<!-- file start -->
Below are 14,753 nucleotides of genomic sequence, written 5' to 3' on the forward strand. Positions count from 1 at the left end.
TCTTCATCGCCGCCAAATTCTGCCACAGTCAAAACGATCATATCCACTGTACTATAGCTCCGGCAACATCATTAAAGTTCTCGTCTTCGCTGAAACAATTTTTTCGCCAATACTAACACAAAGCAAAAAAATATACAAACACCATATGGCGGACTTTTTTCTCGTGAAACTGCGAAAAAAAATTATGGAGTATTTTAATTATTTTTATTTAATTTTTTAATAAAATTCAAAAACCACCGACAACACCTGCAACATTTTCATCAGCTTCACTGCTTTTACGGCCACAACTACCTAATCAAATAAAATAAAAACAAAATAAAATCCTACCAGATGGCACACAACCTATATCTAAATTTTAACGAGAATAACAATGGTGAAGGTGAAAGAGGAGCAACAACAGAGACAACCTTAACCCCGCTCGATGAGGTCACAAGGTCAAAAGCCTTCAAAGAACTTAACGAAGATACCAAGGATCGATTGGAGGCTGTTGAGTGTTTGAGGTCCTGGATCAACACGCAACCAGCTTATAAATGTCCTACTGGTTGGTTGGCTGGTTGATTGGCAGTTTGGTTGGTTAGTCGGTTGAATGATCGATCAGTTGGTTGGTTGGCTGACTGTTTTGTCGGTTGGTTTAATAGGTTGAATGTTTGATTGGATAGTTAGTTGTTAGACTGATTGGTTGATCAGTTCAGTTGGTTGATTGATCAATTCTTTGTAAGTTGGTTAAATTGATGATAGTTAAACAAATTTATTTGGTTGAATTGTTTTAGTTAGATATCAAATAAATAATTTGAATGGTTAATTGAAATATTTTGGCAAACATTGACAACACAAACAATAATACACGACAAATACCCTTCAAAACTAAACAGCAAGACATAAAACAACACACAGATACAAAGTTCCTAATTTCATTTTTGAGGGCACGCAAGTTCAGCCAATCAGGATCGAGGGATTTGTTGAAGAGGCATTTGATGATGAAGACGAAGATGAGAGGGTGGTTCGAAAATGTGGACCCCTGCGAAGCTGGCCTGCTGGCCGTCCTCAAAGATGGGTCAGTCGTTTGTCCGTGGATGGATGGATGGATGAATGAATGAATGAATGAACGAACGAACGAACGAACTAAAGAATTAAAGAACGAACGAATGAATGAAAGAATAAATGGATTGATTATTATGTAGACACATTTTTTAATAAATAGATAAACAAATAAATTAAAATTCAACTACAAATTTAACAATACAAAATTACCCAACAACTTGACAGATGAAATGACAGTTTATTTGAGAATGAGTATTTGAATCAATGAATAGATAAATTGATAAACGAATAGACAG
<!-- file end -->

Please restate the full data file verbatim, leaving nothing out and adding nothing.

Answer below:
Below are 14,753 nucleotides of genomic sequence, written 5' to 3' on the forward strand. Positions count from 1 at the left end.
TCTTCATCGCCGCCAAATTCTGCCACAGTCAAAACGATCATATCCACTGTACTATAGCTCCGGCAACATCATTAAAGTTCTCGTCTTCGCTGAAACAATTTTTTCGCCAATACTAACACAAAGCAAAAAAATATACAAACACCATATGGCGGACTTTTTTCTCGTGAAACTGCGAAAAAAAATTATGGAGTATTTTAATTATTTTTATTTAATTTTTTAATAAAATTCAAAAACCACCGACAACACCTGCAACATTTTCATCAGCTTCACTGCTTTTACGGCCACAACTACCTAATCAAATAAAATAAAAACAAAATAAAATCCTACCAGATGGCACACAACCTATATCTAAATTTTAACGAGAATAACAATGGTGAAGGTGAAAGAGGAGCAACAACAGAGACAACCTTAACCCCGCTCGATGAGGTCACAAGGTCAAAAGCCTTCAAAGAACTTAACGAAGATACCAAGGATCGATTGGAGGCTGTTGAGTGTTTGAGGTCCTGGATCAACACGCAACCAGCTTATAAATGTCCTACTGGTTGGTTGGCTGGTTGATTGGCAGTTTGGTTGGTTAGTCGGTTGAATGATCGATCAGTTGGTTGGTTGGCTGACTGTTTTGTCGGTTGGTTTAATAGGTTGAATGTTTGATTGGATAGTTAGTTGTTAGACTGATTGGTTGATCAGTTCAGTTGGTTGATTGATCAATTCTTTGTAAGTTGGTTAAATTGATGATAGTTAAACAAATTTATTTGGTTGAATTGTTTTAGTTAGATATCAAATAAATAATTTGAATGGTTAATTGAAATATTTTGGCAAACATTGACAACACAAACAATAATACACGACAAATACCCTTCAAAACTAAACAGCAAGACATAAAACAACACACAGATACAAAGTTCCTAATTTCATTTTTGAGGGCACGCAAGTTCAGCCAATCAGGATCGAGGGATTTGTTGAAGAGGCATTTGATGATGAAGACGAAGATGAGAGGGTGGTTCGAAAATGTGGACCCCTGCGAAGCTGGCCTGCTGGCCGTCCTCAAAGATGGGTCAGTCGTTTGTCCGTGGATGGATGGATGGATGAATGAATGAATGAATGAACGAACGAACGAACGAACTAAAGAATTAAAGAACGAACGAATGAATGAAAGAATAAATGGATTGATTATTATGTAGACACATTTTTTAATAAATAGATAAACAAATAAATTAAAATTCAACTACAAATTTAACAATACAAAATTACCCAACAACTTGACAGATGAAATGACAGTTTATTTGAGAATGAGTATTTGAATCAATGAATAGATAAATTGATAAACGAATAGACAG